When making pizza, it is imperative that the dough stretches into the trademark circular shape. But if your dough won’t stretch, it will be impossible to get there. Most of the time, it’s simply a matter of not letting your pizza dough relax long enough, or it’s too cold.
Hey, there! My name is Michelle, and if there is one thing I love, it’s making pizza. I make all kinds of pizzas and, just like many of you, have run into the unfortunate event of pizza dough that won’t stretch. Luckily, I’ve cracked the code, and I’m here to share how to fix finicky dough.
If you’ve stumbled across this page, then you’re likely having trouble stretching the pizza dough. Well, take a deep breath and relax. Many simple little things can be fixed to make your dough perfectly elastic.
Who’s ready to talk about fixing pizza dough that won’t stretch?
- How to Fix Pizza Dough That Won’t Stretch
- Final Words
How to Fix Pizza Dough That Won’t Stretch
There are many reasons why your pizza dough won’t stretch. The good news is, they’re all pretty easy fixes, so you shouldn’t have to make an entirely new batch.
Not you, the pizza dough. (Okay, and maybe you, too!) Pizza dough needs to relax for it to become elastic. If you’ve just been working with your dough shaping or kneading, you won’t be able to stretch it. That’s because the gluten network tightens up when it’s being “worked.”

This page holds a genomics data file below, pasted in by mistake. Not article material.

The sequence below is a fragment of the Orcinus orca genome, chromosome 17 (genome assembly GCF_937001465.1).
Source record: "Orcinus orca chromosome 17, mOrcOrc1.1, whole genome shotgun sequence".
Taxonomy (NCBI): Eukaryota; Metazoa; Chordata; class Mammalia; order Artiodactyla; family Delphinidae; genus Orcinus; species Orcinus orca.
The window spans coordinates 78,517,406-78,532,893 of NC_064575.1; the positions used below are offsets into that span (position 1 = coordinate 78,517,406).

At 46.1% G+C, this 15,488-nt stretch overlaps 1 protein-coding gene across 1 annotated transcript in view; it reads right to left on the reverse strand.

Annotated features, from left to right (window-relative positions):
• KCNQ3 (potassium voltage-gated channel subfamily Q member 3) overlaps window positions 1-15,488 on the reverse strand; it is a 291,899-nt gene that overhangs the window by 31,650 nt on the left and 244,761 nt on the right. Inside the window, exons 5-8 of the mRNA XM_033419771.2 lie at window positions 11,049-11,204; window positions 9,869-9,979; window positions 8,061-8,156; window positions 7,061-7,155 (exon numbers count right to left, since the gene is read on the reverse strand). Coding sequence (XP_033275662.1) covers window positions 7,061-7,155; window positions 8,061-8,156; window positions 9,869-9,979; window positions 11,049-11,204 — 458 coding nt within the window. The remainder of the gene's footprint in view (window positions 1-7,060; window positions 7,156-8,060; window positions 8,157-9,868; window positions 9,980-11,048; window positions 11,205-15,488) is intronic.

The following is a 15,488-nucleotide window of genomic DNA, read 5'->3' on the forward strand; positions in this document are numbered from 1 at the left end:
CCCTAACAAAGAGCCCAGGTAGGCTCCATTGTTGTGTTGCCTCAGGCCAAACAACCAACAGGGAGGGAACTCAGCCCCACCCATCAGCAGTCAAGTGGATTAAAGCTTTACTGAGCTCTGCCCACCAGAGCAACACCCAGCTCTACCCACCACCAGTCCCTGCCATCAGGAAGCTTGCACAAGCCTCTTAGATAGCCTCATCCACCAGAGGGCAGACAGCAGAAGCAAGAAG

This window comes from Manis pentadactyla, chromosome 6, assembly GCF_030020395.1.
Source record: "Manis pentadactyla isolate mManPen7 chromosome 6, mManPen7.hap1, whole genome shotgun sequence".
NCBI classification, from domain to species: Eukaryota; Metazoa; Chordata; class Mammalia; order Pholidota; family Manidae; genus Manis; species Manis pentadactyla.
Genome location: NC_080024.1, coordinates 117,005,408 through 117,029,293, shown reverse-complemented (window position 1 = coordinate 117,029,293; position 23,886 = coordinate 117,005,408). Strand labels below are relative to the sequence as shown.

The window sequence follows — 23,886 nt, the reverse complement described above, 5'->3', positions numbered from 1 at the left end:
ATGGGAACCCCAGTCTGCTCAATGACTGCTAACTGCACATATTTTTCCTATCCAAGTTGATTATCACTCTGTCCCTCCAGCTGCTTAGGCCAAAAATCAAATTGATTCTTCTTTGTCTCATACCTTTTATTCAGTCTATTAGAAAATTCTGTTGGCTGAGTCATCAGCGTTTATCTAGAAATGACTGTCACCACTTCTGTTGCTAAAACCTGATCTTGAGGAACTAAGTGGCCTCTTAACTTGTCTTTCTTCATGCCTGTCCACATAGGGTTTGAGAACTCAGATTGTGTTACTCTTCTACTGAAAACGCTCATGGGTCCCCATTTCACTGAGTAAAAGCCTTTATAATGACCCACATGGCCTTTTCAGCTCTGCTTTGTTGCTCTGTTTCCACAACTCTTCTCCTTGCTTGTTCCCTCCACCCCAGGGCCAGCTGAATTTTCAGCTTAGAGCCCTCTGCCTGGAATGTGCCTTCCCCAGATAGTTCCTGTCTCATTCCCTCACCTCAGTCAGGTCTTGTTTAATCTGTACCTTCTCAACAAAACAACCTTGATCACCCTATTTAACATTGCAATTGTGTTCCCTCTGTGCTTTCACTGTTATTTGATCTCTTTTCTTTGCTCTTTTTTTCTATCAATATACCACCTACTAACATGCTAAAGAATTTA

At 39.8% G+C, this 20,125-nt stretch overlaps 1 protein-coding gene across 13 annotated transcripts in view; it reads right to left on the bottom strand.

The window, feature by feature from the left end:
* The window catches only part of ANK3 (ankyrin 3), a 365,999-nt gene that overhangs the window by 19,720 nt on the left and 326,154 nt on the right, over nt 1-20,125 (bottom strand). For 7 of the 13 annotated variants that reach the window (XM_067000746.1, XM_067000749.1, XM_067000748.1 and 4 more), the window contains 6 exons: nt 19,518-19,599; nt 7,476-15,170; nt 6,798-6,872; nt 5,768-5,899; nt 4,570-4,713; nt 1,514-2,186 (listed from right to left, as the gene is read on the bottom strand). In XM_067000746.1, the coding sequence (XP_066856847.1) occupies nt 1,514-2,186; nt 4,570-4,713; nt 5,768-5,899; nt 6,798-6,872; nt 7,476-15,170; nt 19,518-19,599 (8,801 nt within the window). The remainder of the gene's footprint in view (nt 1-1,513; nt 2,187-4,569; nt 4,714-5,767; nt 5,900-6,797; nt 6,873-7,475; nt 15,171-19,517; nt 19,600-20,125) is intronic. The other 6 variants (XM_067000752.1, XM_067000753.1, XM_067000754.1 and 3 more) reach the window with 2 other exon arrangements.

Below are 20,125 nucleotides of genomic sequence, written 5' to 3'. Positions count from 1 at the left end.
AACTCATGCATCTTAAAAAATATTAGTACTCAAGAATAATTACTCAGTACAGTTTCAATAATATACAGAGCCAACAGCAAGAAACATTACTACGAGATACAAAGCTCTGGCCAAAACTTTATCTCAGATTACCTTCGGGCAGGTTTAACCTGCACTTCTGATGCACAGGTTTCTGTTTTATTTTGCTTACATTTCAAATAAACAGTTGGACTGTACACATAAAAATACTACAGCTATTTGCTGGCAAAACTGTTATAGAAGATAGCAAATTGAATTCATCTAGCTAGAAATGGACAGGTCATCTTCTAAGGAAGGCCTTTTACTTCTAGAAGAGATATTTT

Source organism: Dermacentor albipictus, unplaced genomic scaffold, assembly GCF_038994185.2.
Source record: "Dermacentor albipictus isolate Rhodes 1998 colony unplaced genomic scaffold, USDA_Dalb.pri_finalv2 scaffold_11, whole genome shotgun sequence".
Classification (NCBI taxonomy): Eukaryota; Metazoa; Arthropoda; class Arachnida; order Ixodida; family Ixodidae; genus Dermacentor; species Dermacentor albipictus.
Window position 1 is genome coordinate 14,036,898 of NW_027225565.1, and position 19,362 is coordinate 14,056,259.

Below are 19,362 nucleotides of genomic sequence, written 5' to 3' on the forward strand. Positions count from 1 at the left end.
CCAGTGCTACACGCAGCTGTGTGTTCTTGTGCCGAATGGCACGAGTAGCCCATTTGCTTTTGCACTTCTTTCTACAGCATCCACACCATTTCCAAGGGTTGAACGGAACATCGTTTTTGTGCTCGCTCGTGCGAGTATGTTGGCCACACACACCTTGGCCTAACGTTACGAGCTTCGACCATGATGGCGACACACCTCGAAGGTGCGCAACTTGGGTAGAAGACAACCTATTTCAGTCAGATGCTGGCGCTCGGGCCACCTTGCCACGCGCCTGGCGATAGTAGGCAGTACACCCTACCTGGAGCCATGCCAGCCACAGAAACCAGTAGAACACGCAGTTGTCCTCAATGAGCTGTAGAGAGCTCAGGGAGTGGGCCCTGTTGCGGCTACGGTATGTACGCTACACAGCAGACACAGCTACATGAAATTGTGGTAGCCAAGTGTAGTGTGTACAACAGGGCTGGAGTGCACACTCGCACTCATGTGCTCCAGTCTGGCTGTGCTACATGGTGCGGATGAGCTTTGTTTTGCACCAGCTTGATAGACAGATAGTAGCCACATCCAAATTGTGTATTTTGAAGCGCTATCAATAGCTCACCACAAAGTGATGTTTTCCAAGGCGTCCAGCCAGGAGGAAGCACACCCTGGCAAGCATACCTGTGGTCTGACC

So, the number one question to ask yourself is this: Did you let your pizza dough rest long enough? If you went from kneading right into stretching, the answer is no. Let your pizza dough rest for around 15 to 20 minutes before trying to stretch it again.
It’s Too Cold
Pizza dough is pretty picky about its temperature. It’s not being a diva; it’s all about the gluten network. Just like the gluten tightens up when being worked, it also tightens when it’s too cold. So, don’t think you can pull your dough out from the fridge and start working on it right away.
You need to make sure that the dough has reached room temperature. You can do this by simply leaving the bowl of dough on the counter for up to an hour. If you want to speed up the process, set it in the oven, where it should be a bit warmer, constant temperature.
When your hands are dry, you slap on moisturizer or lotion. Well, your pizza dough might be craving some hydration too. The best way to do this is by applying some olive oil to your hands and the cutting board or other type of platform you’re using.
Olive oil will help to “grease” the pizza dough with just a pinch, giving it that extra boost of hydration to allow it to stretch. It also won’t stick to the cutting board, which leaves less room for tears and breakage.
Yes, you can use flour to stop stickiness in its path. However, the drawback to flour is that it can change the texture of your pizza. That’s because you’re essentially adding more flour to the dough, which can cause a denser crust.
While we’re on the subject of hydration, I will also note the importance of adding the right amount of water. The water-to-flour ratio should be perfect. Too much water will cause a mess, while too little water will lead to stickiness and dryness. Be careful with measuring.